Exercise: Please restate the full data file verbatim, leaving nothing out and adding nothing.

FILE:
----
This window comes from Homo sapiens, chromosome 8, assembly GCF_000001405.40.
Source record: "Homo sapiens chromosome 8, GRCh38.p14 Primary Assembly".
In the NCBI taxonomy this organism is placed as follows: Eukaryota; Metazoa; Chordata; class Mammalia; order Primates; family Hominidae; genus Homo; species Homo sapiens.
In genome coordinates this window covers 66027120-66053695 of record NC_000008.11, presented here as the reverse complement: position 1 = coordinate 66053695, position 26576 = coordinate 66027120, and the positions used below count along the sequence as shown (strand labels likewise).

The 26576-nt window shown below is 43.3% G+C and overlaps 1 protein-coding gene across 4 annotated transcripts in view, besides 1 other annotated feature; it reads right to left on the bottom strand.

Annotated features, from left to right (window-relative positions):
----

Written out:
This window comes from Homo sapiens, chromosome 8, assembly GCF_000001405.40.
Source record: "Homo sapiens chromosome 8, GRCh38.p14 Primary Assembly".
In the NCBI taxonomy this organism is placed as follows: Eukaryota; Metazoa; Chordata; class Mammalia; order Primates; family Hominidae; genus Homo; species Homo sapiens.
In genome coordinates this window covers 66027120-66053695 of record NC_000008.11, presented here as the reverse complement: position 1 = coordinate 66053695, position 26576 = coordinate 66027120, and the positions used below count along the sequence as shown (strand labels likewise).

The 26576-nt window shown below is 43.3% G+C and overlaps 1 protein-coding gene across 4 annotated transcripts in view, besides 1 other annotated feature; it reads right to left on the bottom strand.

Annotated features, from left to right (window-relative positions):